But some of you may be asking: What does the hemispherical transmittance have to do with anything related to aerogels?
Aerogel Intersections! 🔑
The Direct-Hemispherical Transmittance Ratio can define the total transmittance of light that that passes directly through the aerogel without the light being scattered (according to Rayleigh Scattering.)
This scattering creates this phenomenon called haze, which causes blurriness when trying to see the other side of the aerogel. You know, that blurry blue haze you can see on the aerogel.
But if the Direct-Hemispherical Transmittance Ratio equals one, this means that we have total transparency of the material. However, this has not been accomplished yet, but the closer the ratio gets to 1, the more transparent the aerogel gets.
This is where the refractive index can play a role in the aerogel.
The Refractive Index is the reduction of speed of the light and the bending of the light as it passes from one material to another. The closer the refractive index is to 1, the more transparent the material becomes.
The reason why is that there is less bending of the light; the light will directly go through the aerogel without scattering with the aerogel particles and because of the non-absorbance of light in the aerogel, which further reduces the refractive index closer and closer to 1.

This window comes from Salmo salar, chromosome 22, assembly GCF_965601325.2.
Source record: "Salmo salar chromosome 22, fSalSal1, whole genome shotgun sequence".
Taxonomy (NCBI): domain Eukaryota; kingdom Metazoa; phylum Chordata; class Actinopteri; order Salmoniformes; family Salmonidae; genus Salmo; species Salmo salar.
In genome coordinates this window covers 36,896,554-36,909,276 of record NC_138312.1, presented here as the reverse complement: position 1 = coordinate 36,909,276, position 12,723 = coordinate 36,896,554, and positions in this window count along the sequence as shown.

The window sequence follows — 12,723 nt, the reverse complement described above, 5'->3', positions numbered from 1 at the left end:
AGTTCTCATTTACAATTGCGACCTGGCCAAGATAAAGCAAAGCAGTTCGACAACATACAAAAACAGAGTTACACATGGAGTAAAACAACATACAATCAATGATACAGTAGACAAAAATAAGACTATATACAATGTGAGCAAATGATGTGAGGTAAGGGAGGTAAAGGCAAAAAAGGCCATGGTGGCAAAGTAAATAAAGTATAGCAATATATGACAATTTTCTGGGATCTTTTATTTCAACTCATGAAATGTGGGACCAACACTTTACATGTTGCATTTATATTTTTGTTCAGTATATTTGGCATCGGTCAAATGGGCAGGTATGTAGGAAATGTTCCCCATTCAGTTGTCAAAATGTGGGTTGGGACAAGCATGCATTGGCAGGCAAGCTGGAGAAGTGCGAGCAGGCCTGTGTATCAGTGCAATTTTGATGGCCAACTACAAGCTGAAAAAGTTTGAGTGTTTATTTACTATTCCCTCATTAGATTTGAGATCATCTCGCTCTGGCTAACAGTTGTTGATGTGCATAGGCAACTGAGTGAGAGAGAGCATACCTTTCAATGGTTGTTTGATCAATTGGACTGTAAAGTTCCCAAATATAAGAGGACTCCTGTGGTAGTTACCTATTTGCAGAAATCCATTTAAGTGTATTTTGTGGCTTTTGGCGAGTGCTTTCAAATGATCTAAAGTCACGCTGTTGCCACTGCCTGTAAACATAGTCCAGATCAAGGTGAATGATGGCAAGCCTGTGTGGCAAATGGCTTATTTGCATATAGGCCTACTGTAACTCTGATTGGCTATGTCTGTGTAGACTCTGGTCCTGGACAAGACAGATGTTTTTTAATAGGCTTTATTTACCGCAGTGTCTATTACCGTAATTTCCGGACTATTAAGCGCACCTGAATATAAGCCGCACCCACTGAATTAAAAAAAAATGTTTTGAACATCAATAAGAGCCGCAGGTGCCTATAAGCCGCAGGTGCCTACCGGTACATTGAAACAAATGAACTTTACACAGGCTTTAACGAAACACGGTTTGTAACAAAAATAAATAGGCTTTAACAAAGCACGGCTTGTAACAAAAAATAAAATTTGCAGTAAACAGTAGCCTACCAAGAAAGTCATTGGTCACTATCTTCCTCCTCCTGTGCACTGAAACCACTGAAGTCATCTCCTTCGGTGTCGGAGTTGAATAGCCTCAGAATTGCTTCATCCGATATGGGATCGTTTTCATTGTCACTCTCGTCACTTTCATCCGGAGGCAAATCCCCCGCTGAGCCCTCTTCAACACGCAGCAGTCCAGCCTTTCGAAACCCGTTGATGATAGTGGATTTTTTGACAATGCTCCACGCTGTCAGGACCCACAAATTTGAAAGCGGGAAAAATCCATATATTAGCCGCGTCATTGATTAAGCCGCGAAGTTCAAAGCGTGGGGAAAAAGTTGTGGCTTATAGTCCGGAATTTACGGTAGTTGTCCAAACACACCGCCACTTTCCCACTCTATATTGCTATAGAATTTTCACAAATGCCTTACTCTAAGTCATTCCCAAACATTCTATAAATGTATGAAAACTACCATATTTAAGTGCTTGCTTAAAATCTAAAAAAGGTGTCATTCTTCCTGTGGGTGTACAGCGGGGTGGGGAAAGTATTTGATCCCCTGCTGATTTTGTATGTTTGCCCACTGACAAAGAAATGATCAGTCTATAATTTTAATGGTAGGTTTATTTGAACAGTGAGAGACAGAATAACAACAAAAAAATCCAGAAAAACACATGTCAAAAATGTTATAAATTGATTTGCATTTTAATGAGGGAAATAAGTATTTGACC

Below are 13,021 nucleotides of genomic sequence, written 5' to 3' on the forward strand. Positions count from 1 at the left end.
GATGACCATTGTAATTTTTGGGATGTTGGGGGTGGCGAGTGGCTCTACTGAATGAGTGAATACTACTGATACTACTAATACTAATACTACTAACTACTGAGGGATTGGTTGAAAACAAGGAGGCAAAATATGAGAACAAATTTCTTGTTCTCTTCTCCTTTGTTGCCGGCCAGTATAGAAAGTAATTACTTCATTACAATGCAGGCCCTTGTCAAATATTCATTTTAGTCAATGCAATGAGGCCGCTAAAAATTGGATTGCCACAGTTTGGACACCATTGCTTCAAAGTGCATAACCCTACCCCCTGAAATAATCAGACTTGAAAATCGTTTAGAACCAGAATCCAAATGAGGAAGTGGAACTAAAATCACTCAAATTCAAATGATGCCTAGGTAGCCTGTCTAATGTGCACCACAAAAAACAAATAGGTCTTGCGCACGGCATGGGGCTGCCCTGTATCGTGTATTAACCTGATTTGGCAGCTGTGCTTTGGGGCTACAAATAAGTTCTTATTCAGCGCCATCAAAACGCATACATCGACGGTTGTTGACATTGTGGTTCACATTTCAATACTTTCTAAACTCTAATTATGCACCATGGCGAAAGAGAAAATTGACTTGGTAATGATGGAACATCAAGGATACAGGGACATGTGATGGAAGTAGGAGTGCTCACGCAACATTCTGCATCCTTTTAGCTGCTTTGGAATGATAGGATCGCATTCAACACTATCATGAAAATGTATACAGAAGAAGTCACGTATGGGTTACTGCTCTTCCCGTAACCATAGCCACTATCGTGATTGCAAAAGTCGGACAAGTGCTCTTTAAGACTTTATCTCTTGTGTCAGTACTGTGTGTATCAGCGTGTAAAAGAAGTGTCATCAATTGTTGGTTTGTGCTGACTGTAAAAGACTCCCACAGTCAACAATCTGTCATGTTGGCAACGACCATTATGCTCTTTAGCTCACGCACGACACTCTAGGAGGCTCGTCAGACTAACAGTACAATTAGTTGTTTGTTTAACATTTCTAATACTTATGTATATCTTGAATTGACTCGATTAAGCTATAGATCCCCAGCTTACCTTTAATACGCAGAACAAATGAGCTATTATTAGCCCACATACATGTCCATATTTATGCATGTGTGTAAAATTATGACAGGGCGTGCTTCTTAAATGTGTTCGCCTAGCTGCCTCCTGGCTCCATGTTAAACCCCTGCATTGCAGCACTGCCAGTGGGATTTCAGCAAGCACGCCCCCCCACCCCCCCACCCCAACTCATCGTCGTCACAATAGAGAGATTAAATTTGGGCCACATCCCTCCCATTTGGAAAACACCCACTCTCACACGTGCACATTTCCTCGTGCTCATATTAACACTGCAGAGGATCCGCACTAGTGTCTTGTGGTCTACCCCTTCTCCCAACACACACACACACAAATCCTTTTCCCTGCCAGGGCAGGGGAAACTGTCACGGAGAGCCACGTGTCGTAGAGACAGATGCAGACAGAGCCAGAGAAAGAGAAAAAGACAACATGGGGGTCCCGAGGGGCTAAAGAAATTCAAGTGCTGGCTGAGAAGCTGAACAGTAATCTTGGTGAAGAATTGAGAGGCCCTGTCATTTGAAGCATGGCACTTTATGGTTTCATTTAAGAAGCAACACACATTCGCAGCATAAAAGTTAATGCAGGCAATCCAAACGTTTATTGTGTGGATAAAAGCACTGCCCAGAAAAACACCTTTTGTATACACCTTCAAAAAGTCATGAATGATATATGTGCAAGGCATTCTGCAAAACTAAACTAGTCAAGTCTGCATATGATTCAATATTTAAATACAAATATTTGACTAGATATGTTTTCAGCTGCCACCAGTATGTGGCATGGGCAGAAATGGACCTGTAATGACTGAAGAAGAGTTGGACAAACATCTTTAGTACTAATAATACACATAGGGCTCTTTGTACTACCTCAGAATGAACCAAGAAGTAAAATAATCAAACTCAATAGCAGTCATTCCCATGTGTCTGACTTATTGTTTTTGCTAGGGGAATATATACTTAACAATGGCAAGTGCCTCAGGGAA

The range of refraction in a silica aerogel is around 1.005 - 1.26. The lower the number, the less scattering will occur at the surface of the aerogel (where the air and the aerogel interact as an intersection for the light.)
Closing Thoughts! 💭
That is the importance of the direct-hemispherical transmittance ratio and the refractive index!
The refractive index can tell us how much of the light will bend at the surface of the material and when it travels through the material, which can tell us a bit more about the direct and diffuse transmittance of light in the aerogel.
The direct-hemispherical transmittance ratio can tell us a ratio/percentage of how much transmittance we can receive, which can tell us more about the transparency of the aerogel.
See you tomorrow to explain how to change some of the optical properties of aerogels! ✌🏽
Refractive Index → The reduction of speed of the light and the bending of the light as it passes from one material to another.
Incident Light → The light that is going to enter a material.
Hemisphere → 1/2 a sphere.
Transmittance → The light that passes through a material.
The Transmittance Ratio → The amount of light that the surface of the aerogel can transmit from one side to the other.
Direct Transmission → Light passes through the aerogel without changing direction.
Diffuse Transmission → Light passes through the aerogel and is scattered throughout the network of pores. The light will leave the aerogel at an angle rather than straight through the aerogel.
Hemispherical Transmittance Ratio → The sum of the direct and diffuse transmittance of light in the particle of an aerogel.